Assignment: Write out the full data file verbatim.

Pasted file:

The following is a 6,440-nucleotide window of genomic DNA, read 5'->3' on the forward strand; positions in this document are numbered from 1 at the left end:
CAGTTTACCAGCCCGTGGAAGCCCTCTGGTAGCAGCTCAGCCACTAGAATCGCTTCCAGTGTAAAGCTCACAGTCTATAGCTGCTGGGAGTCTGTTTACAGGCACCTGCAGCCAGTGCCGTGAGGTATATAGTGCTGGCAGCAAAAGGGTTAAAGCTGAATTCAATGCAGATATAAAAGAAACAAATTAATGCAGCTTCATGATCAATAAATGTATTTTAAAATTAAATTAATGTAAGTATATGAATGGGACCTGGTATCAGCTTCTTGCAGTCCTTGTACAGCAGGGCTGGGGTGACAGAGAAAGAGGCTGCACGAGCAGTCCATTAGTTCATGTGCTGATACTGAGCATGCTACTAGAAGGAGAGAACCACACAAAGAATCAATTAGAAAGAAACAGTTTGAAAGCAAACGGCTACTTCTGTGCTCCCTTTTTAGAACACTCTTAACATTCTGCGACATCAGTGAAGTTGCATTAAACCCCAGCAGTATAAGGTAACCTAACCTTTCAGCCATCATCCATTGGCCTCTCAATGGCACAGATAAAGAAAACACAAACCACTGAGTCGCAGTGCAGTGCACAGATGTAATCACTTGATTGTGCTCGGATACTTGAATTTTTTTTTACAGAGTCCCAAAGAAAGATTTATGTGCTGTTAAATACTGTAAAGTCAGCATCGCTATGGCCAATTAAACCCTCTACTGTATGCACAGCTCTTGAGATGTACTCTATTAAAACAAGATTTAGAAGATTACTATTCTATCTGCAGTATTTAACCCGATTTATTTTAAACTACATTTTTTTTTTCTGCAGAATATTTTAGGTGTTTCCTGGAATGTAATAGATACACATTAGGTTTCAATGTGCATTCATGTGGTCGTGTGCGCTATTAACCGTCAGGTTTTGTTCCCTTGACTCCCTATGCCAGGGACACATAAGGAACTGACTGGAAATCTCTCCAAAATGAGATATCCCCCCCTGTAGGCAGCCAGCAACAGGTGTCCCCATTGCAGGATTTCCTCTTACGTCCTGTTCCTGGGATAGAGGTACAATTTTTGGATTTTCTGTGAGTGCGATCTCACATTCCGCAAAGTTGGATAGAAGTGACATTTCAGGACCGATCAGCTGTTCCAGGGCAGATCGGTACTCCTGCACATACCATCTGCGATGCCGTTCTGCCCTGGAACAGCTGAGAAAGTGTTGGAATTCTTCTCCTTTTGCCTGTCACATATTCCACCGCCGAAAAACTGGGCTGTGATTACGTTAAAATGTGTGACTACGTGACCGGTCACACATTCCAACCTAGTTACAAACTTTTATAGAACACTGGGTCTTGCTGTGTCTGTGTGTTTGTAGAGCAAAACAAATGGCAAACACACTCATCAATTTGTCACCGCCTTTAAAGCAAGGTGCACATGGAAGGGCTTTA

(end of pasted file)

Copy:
The following is a 6,440-nucleotide window of genomic DNA, read 5'->3' on the forward strand; positions in this document are numbered from 1 at the left end:
CAGTTTACCAGCCCGTGGAAGCCCTCTGGTAGCAGCTCAGCCACTAGAATCGCTTCCAGTGTAAAGCTCACAGTCTATAGCTGCTGGGAGTCTGTTTACAGGCACCTGCAGCCAGTGCCGTGAGGTATATAGTGCTGGCAGCAAAAGGGTTAAAGCTGAATTCAATGCAGATATAAAAGAAACAAATTAATGCAGCTTCATGATCAATAAATGTATTTTAAAATTAAATTAATGTAAGTATATGAATGGGACCTGGTATCAGCTTCTTGCAGTCCTTGTACAGCAGGGCTGGGGTGACAGAGAAAGAGGCTGCACGAGCAGTCCATTAGTTCATGTGCTGATACTGAGCATGCTACTAGAAGGAGAGAACCACACAAAGAATCAATTAGAAAGAAACAGTTTGAAAGCAAACGGCTACTTCTGTGCTCCCTTTTTAGAACACTCTTAACATTCTGCGACATCAGTGAAGTTGCATTAAACCCCAGCAGTATAAGGTAACCTAACCTTTCAGCCATCATCCATTGGCCTCTCAATGGCACAGATAAAGAAAACACAAACCACTGAGTCGCAGTGCAGTGCACAGATGTAATCACTTGATTGTGCTCGGATACTTGAATTTTTTTTTACAGAGTCCCAAAGAAAGATTTATGTGCTGTTAAATACTGTAAAGTCAGCATCGCTATGGCCAATTAAACCCTCTACTGTATGCACAGCTCTTGAGATGTACTCTATTAAAACAAGATTTAGAAGATTACTATTCTATCTGCAGTATTTAACCCGATTTATTTTAAACTACATTTTTTTTTTCTGCAGAATATTTTAGGTGTTTCCTGGAATGTAATAGATACACATTAGGTTTCAATGTGCATTCATGTGGTCGTGTGCGCTATTAACCGTCAGGTTTTGTTCCCTTGACTCCCTATGCCAGGGACACATAAGGAACTGACTGGAAATCTCTCCAAAATGAGATATCCCCCCCTGTAGGCAGCCAGCAACAGGTGTCCCCATTGCAGGATTTCCTCTTACGTCCTGTTCCTGGGATAGAGGTACAATTTTTGGATTTTCTGTGAGTGCGATCTCACATTCCGCAAAGTTGGATAGAAGTGACATTTCAGGACCGATCAGCTGTTCCAGGGCAGATCGGTACTCCTGCACATACCATCTGCGATGCCGTTCTGCCCTGGAACAGCTGAGAAAGTGTTGGAATTCTTCTCCTTTTGCCTGTCACATATTCCACCGCCGAAAAACTGGGCTGTGATTACGTTAAAATGTGTGACTACGTGACCGGTCACACATTCCAACCTAGTTACAAACTTTTATAGAACACTGGGTCTTGCTGTGTCTGTGTGTTTGTAGAGCAAAACAAATGGCAAACACACTCATCAATTTGTCACCGCCTTTAAAGCAAGGTGCACATGGAAGGGCTTTA